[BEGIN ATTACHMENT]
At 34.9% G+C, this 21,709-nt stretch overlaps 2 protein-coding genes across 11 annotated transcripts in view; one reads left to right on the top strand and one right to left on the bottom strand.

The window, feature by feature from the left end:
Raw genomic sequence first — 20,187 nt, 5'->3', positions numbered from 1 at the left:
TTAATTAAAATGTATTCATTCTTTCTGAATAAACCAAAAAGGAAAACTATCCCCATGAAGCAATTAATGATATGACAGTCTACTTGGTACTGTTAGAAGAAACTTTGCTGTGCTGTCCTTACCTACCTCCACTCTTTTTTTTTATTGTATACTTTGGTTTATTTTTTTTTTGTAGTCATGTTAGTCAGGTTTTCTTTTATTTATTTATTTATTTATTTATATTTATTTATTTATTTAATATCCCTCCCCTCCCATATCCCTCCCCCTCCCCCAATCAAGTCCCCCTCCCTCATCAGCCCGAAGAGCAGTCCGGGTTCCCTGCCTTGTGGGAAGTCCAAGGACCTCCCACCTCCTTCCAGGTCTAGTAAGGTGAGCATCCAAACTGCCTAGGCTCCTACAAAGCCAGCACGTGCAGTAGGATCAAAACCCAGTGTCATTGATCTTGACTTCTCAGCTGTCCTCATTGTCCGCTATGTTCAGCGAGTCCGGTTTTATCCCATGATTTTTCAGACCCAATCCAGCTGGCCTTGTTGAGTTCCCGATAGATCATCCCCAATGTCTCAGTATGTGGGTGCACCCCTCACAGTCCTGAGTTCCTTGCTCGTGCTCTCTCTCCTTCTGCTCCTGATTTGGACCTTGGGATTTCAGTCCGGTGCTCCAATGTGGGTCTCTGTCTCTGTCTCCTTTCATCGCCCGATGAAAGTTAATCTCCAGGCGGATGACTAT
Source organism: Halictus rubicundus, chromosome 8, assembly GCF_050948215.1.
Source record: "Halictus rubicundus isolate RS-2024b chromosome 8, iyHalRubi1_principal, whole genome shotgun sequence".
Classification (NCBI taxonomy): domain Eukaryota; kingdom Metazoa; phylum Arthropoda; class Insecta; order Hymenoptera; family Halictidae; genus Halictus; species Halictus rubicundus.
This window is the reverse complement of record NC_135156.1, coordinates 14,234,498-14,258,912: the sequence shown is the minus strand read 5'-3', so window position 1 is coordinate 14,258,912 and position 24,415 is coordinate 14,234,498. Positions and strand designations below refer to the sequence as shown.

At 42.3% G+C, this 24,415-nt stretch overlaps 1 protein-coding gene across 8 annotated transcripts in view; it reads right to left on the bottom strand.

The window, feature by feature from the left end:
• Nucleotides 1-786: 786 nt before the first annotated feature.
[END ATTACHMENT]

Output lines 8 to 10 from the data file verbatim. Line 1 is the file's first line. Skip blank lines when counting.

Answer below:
This window is the reverse complement of record NC_135156.1, coordinates 14,234,498-14,258,912: the sequence shown is the minus strand read 5'-3', so window position 1 is coordinate 14,258,912 and position 24,415 is coordinate 14,234,498. Positions and strand designations below refer to the sequence as shown.

At 42.3% G+C, this 24,415-nt stretch overlaps 1 protein-coding gene across 8 annotated transcripts in view; it reads right to left on the bottom strand.

The window, feature by feature from the left end: